DOOCY: My approach at the White House is very similar to what I was trying to do on the campaign trail, which is if we’re not going to be on a on a formal list, I’ve got to get creative to figure out how to get the president’s attention anyway. After his first call as president with Vladimir Putin, I shouted out to him just asked him, “What did you talk to Vladimir Putin about?” He made a joke and he said, “You! And he sends his best.” That was funny because we got his attention, but sometimes what’s what you have to do.

VEGA: Every president has not wanted to answer questions from the White House press corps. … So this is nothing new. But certainly President Biden has taken fewer questions than former President Trump. Is it frustrating for us as a press corps? Absolutely. Because that’s our jobs. Every press corps wants to be able to ask more questions. The elbows get a little bit sharp sometimes when you’re out there on the lawn. The vocal cords get stretched. I certainly tend to stand on my tiptoes and tower above others if I have to to get my voice heard. We are very good at letting a little silent pause of his be a great opening for a shouted question. He often chooses not to answer.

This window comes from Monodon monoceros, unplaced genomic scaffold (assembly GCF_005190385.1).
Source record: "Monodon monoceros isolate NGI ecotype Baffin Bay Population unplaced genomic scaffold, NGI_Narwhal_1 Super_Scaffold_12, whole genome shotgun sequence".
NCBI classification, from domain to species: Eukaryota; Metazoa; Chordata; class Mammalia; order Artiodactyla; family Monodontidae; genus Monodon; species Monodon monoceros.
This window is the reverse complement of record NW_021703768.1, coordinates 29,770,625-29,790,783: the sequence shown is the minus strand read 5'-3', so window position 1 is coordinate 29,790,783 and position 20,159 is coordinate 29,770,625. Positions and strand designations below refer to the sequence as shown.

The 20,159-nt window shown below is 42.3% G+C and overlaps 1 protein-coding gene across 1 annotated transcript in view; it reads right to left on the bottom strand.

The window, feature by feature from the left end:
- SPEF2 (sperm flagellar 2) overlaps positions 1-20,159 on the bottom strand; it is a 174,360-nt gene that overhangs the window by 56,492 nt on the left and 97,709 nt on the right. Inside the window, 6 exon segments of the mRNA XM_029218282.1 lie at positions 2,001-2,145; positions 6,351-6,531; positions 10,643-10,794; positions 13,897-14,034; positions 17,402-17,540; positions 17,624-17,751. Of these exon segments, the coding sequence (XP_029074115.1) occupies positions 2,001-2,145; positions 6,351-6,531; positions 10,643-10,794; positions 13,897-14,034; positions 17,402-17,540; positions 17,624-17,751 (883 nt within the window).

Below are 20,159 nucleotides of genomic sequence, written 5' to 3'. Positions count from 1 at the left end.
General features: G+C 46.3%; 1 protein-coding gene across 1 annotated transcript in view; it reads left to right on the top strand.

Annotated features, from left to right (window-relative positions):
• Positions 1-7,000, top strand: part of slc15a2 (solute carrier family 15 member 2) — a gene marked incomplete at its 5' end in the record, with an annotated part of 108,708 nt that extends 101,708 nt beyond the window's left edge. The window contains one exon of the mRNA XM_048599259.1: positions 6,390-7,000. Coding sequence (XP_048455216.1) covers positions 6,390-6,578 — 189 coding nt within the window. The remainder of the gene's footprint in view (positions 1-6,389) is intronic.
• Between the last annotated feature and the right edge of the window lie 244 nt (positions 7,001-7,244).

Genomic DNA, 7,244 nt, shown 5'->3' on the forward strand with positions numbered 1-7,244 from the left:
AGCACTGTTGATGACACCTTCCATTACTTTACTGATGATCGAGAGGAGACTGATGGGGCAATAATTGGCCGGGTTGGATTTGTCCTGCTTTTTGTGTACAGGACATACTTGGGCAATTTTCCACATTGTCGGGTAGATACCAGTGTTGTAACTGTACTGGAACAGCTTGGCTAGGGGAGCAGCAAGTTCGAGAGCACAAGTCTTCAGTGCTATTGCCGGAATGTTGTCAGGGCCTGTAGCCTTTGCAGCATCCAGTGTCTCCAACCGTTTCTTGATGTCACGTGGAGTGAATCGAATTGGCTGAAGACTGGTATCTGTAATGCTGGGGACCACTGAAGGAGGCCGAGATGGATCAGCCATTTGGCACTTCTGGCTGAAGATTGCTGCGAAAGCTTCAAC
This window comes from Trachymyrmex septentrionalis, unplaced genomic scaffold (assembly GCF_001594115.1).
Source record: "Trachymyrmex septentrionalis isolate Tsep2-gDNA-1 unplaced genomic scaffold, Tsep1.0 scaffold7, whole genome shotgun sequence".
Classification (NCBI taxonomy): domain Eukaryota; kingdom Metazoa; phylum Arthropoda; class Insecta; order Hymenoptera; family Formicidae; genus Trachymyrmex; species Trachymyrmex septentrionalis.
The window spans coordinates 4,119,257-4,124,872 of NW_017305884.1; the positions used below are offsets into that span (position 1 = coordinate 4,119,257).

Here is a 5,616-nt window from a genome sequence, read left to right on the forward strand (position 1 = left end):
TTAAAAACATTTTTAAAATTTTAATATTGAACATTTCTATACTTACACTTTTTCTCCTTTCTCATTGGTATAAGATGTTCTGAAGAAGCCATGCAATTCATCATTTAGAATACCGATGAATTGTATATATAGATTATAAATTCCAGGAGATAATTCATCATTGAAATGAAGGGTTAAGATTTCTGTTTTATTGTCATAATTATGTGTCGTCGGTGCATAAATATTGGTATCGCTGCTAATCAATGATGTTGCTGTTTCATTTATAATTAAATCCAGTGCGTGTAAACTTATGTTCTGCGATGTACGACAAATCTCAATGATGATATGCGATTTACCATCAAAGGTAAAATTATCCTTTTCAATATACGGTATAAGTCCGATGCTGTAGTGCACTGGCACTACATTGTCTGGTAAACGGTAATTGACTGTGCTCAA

BENNETT: The Trump administration was known for having officials, both in the White House and in the broader administration, who would leak to the press all the time. And so the flip side of having an administration that is traditional, professional and buttoned up is that that doesn’t happen. And so it it really lessens the routes that one has as a reporter to get different avenues of information. But it’s also true that I think one of the hallmarks of the Biden administration, certainly President Biden himself, is that he says so much of what he’s thinking on the record. I always say if you want to know what President Biden is thinking, ask him and he’ll tell you, because it’s true. And it’s one of reasons why I think his press shop has made him less available to us reporters in sort of spontaneous moments and certainly in press conferences as compared to previous administrations.

CORDES: The fact that we get daily briefings from not just the White House press secretary, but other top White House officials, economic officials, Covid officials, national security officials …. they make an effort to bring those individuals into the briefing as well. I think it makes a big difference, and reporters are very comfortable asking tough questions, and certainly we don’t always get as many answers as we want, but it is night and day from the previous administration. There’s no question.

White House Press Secretary Jen Psaki’s daily interactions with Fox News’ Doocy have drawn perhaps the most social media attention, for the bite of his questions and the sound byte of her answers.